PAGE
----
What Is TMJ/TMD?

The temporomandibular joint (TMJ) is a small joint located in front of the ear where the skull and lower jaw meet. It permits the lower jaw (mandible) to move and function.

Temporomandibular disorders (TMD) are not uncommon and have various symptoms. Patients often complain of ear pain, headaches and limited jaw movement. They may also complain of popping, clicking or grating sounds in the joint and feel pain when opening and closing their mouth.

HPI® focuses on difficult TMJ and TMD cases as well as the hard to detect conditions. We are a leading provider of TMJ diagnosis and treatment and are led by our highly distinguished doctors in treatment of a wide variety of causes of head pain, including TMJ and TMD.

The TMJ is a hinge and gliding joint and is the most consistently used joint in the body. The round upper end of the lower jaw, or the movable portion of the joint, is called a condyle; the socket is called the articular fossa. Between the condyle and the articular fossa is a disc made of cartilage that acts as a cushion to absorb stress and allows the condyle to move easily when the mouth opens and closes.

There are two basic types of TMD: Myogenous (muscle generated pain) and Arthrogenous (jaw joint generated pain). The pain may arise suddenly or progress over months to years with intermittent frequency and intensity.

Anatomy of TMJ

Common Causes of TMJ Problems

Arthritis from an injury or from grinding the teeth at night.
Arthritis, a form of degenerative joint disease, can develop in the TMJ. This can lead to pain, tenderness, and limited jaw movement.

Displacement or dislocation of the disc that is located between the jawbone and the socket.
A displaced disc may produce clicking or popping sounds, limit jaw movement (locked jaw), and cause pain when opening and closing the mouth. In some cases of TMJ disorders, the disc is displaced, which removes the cushioning effect between the “ball” and “socket” and can result in tenderness and pain in the joint. 

Development of a hole or perforation in the disc due to arthritis, which can produce a grating sound with joint movement.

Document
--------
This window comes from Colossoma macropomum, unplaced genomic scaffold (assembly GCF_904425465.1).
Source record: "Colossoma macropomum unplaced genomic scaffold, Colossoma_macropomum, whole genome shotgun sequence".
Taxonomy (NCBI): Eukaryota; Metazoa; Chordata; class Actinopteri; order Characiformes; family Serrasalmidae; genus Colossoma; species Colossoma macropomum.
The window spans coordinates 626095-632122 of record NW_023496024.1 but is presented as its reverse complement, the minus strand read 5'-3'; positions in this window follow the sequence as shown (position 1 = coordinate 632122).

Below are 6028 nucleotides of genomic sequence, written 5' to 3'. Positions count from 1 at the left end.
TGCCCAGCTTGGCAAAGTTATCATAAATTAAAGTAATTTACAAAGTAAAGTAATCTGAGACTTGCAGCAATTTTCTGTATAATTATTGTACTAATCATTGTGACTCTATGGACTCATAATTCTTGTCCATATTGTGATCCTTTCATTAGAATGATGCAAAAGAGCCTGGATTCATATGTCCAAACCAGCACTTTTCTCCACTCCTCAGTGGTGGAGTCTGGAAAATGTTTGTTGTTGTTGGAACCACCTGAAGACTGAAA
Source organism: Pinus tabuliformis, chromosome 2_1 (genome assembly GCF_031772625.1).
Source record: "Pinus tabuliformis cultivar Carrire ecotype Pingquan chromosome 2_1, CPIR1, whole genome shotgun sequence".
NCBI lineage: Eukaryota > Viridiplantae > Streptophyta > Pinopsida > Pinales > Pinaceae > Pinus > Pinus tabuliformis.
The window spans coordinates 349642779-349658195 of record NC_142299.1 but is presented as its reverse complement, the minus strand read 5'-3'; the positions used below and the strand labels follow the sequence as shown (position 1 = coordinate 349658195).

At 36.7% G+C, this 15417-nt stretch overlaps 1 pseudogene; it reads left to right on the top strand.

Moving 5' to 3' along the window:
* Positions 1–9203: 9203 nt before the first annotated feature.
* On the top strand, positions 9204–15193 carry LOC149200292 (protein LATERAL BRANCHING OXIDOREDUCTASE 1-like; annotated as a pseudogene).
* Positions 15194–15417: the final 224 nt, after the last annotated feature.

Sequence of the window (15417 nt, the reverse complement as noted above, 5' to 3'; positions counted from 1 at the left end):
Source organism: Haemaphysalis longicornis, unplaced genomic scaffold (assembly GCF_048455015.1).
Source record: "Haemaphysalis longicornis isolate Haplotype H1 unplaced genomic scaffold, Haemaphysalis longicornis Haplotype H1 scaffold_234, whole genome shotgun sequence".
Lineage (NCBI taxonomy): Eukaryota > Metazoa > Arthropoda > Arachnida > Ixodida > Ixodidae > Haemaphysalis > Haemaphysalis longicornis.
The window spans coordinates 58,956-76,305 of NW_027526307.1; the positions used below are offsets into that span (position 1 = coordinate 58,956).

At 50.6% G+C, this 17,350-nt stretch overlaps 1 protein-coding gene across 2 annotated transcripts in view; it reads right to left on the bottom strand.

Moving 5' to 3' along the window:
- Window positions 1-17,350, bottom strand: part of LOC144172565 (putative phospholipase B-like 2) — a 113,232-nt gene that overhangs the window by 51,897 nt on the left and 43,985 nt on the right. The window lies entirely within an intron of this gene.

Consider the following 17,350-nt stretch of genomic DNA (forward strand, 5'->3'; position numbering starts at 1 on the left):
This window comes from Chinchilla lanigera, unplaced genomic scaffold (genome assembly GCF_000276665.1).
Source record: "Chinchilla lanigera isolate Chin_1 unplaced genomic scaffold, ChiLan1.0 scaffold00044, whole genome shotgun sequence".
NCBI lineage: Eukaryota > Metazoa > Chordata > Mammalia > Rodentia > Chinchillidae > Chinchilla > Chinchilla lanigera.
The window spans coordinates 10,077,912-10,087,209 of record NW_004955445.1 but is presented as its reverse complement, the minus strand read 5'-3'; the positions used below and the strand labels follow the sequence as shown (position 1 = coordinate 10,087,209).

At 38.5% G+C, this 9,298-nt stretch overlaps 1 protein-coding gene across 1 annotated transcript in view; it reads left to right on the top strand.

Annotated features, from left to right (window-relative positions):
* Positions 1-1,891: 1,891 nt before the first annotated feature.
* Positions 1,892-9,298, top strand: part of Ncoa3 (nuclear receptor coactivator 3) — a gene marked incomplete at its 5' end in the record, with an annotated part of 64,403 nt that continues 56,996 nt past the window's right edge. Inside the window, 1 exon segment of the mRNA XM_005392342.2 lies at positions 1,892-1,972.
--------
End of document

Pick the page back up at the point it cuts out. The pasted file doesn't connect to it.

Other conditions such as trauma or rheumatoid arthritis can cause the parts of the TMJ to fuse, preventing jaw movement altogether. 

Do You Have a TMJ Disorder?

  • Are you aware that you grind or clench your teeth day or night?
  • Do you wake up with sore, stiff muscles around your jaws?
  • Do you have frequent headaches or neck aches?
  • Does the pain get worse when you chew?
  • Does stress make your clenching or pain worse?
  • Does your jaw pop, click, grate, or lock when you open your mouth?
  • Do you have any ear pain or feeling of ear fullness?
  • Is it difficult or painful to open your mouth, eat or yawn?
  • Have you ever injured your neck, head or jaws?
  • Have you had problems, such as arthritis, with other joints?
  • Do you have teeth that no longer touch when you bite?

The more times you answered “yes,” the more likely it is that you have a TMJ disorder. TMJ disorder is not uncommon and there are many treatments available.

Is the Joint or Muscle Causing My TMJ?

The joint and the muscles or both are the problem in most cases. Stress can trigger pain in the jaw that is very similar to that caused by TMJ problems. Patients who frequently clench or grind their teeth at night can experience painful muscles, headaches, and difficulty in moving the jaw. Patients can experience a combination of both muscle and joint problems. That is why diagnosing TMJ disorders can be complex and may require different diagnostic procedures.

Let HPI® diagnose your TMJ problem at their Scottsdale office, just outside Phoenix. Our doctors will be able to diagnose if your TMJ is caused by the joint, the muscle, or both and provide non-surgical treatment options.

Treating TMJ

There are many options available for treating TMJ disorders and the associated Orofacial Pain. Splints, injections, and physical therapy are offered at HPI® to treat the underlying cause and relieve pain. A splint can often reposition the jaw without discomfort and helps strengthen facial muscles to assist in maintaining the proper jaw position over the long term. Joint or muscle injections can provide immediate relief of severe muscle spasms or block pain referral from identified headache triggers, like TMJ. Hot/Cold therapy and other modality therapies can help stretch and strengthen the jaw joints, ligaments and muscles and should be performed throughout splint treatment.

With today’s technologies in the field of orofacial pain, TMJ problems can finally be treated with a high rate of success. At HPI®, we don’t just treat your symptoms; we diagnose and treat the cause of your discomfort to enable you to live your life more comfortably.